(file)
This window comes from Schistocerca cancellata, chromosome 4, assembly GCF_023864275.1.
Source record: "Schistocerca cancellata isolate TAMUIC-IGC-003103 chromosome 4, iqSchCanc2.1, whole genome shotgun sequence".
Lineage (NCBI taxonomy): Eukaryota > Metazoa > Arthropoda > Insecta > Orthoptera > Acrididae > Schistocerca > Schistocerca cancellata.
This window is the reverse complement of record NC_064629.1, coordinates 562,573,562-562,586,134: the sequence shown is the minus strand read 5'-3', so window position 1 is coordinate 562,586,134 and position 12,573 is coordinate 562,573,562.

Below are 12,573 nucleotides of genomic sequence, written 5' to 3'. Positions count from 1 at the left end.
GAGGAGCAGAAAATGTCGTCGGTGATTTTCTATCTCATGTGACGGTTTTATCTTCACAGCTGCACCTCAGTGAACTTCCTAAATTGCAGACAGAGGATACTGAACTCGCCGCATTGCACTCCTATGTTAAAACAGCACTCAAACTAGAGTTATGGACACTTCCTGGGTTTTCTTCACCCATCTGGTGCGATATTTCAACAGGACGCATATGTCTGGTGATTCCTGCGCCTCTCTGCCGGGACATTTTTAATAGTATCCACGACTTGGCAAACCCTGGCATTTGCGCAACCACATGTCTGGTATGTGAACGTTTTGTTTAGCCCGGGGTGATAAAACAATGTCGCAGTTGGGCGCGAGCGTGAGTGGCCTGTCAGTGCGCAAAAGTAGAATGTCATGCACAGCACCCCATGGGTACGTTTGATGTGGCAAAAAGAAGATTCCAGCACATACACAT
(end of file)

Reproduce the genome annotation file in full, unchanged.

This window comes from Schistocerca cancellata, chromosome 4, assembly GCF_023864275.1.
Source record: "Schistocerca cancellata isolate TAMUIC-IGC-003103 chromosome 4, iqSchCanc2.1, whole genome shotgun sequence".
Lineage (NCBI taxonomy): Eukaryota > Metazoa > Arthropoda > Insecta > Orthoptera > Acrididae > Schistocerca > Schistocerca cancellata.
This window is the reverse complement of record NC_064629.1, coordinates 562,573,562-562,586,134: the sequence shown is the minus strand read 5'-3', so window position 1 is coordinate 562,586,134 and position 12,573 is coordinate 562,573,562.

Below are 12,573 nucleotides of genomic sequence, written 5' to 3'. Positions count from 1 at the left end.
GAGGAGCAGAAAATGTCGTCGGTGATTTTCTATCTCATGTGACGGTTTTATCTTCACAGCTGCACCTCAGTGAACTTCCTAAATTGCAGACAGAGGATACTGAACTCGCCGCATTGCACTCCTATGTTAAAACAGCACTCAAACTAGAGTTATGGACACTTCCTGGGTTTTCTTCACCCATCTGGTGCGATATTTCAACAGGACGCATATGTCTGGTGATTCCTGCGCCTCTCTGCCGGGACATTTTTAATAGTATCCACGACTTGGCAAACCCTGGCATTTGCGCAACCACATGTCTGGTATGTGAACGTTTTGTTTAGCCCGGGGTGATAAAACAATGTCGCAGTTGGGCGCGAGCGTGAGTGGCCTGTCAGTGCGCAAAAGTAGAATGTCATGCACAGCACCCCATGGGTACGTTTGATGTGGCAAAAAGAAGATTCCAGCACATACACAT